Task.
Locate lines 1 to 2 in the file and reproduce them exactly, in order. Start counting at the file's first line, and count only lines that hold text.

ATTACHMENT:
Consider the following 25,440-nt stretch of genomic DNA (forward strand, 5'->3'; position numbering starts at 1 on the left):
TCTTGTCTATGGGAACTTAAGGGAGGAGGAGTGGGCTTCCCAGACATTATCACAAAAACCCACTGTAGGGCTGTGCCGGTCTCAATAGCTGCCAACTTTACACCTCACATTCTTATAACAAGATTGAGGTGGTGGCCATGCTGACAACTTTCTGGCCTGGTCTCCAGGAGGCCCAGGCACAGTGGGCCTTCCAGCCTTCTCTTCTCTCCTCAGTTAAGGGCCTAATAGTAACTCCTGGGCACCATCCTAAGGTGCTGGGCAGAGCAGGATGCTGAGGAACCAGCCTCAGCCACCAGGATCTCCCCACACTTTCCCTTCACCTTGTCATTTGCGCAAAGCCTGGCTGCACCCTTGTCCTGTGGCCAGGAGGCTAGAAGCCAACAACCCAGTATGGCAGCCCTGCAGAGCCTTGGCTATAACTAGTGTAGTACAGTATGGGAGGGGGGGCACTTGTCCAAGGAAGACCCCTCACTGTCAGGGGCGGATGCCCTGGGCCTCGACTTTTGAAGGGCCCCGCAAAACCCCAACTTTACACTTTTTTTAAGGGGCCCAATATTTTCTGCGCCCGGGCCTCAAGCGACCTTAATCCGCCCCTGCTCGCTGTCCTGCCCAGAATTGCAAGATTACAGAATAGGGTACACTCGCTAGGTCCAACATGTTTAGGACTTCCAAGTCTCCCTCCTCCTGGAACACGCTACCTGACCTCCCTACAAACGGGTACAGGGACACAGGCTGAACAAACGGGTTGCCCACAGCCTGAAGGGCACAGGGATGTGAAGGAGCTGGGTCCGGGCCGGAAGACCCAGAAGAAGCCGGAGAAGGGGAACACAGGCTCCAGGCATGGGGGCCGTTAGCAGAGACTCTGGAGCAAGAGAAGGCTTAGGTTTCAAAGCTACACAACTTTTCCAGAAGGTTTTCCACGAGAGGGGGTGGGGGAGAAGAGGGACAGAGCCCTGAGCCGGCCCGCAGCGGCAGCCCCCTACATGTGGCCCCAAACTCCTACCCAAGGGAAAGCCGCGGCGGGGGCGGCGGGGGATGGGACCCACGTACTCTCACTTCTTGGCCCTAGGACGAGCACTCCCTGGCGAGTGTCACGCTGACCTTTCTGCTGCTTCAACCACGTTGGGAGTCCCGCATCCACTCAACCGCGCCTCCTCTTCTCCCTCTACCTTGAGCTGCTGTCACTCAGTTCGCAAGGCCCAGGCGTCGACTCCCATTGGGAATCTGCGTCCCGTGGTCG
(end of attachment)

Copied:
Consider the following 25,440-nt stretch of genomic DNA (forward strand, 5'->3'; position numbering starts at 1 on the left):
TCTTGTCTATGGGAACTTAAGGGAGGAGGAGTGGGCTTCCCAGACATTATCACAAAAACCCACTGTAGGGCTGTGCCGGTCTCAATAGCTGCCAACTTTACACCTCACATTCTTATAACAAGATTGAGGTGGTGGCCATGCTGACAACTTTCTGGCCTGGTCTCCAGGAGGCCCAGGCACAGTGGGCCTTCCAGCCTTCTCTTCTCTCCTCAGTTAAGGGCCTAATAGTAACTCCTGGGCACCATCCTAAGGTGCTGGGCAGAGCAGGATGCTGAGGAACCAGCCTCAGCCACCAGGATCTCCCCACACTTTCCCTTCACCTTGTCATTTGCGCAAAGCCTGGCTGCACCCTTGTCCTGTGGCCAGGAGGCTAGAAGCCAACAACCCAGTATGGCAGCCCTGCAGAGCCTTGGCTATAACTAGTGTAGTACAGTATGGGAGGGGGGGCACTTGTCCAAGGAAGACCCCTCACTGTCAGGGGCGGATGCCCTGGGCCTCGACTTTTGAAGGGCCCCGCAAAACCCCAACTTTACACTTTTTTTAAGGGGCCCAATATTTTCTGCGCCCGGGCCTCAAGCGACCTTAATCCGCCCCTGCTCGCTGTCCTGCCCAGAATTGCAAGATTACAGAATAGGGTACACTCGCTAGGTCCAACATGTTTAGGACTTCCAAGTCTCCCTCCTCCTGGAACACGCTACCTGACCTCCCTACAAACGGGTACAGGGACACAGGCTGAACAAACGGGTTGCCCACAGCCTGAAGGGCACAGGGATGTGAAGGAGCTGGGTCCGGGCCGGAAGACCCAGAAGAAGCCGGAGAAGGGGAACACAGGCTCCAGGCATGGGGGCCGTTAGCAGAGACTCTGGAGCAAGAGAAGGCTTAGGTTTCAAAGCTACACAACTTTTCCAGAAGGTTTTCCACGAGAGGGGGTGGGGGAGAAGAGGGACAGAGCCCTGAGCCGGCCCGCAGCGGCAGCCCCCTACATGTGGCCCCAAACTCCTACCCAAGGGAAAGCCGCGGCGGGGGCGGCGGGGGATGGGACCCACGTACTCTCACTTCTTGGCCCTAGGACGAGCACTCCCTGGCGAGTGTCACGCTGACCTTTCTGCTGCTTCAACCACGTTGGGAGTCCCGCATCCACTCAACCGCGCCTCCTCTTCTCCCTCTACCTTGAGCTGCTGTCACTCAGTTCGCAAGGCCCAGGCGTCGACTCCCATTGGGAATCTGCGTCCCGTGGTCG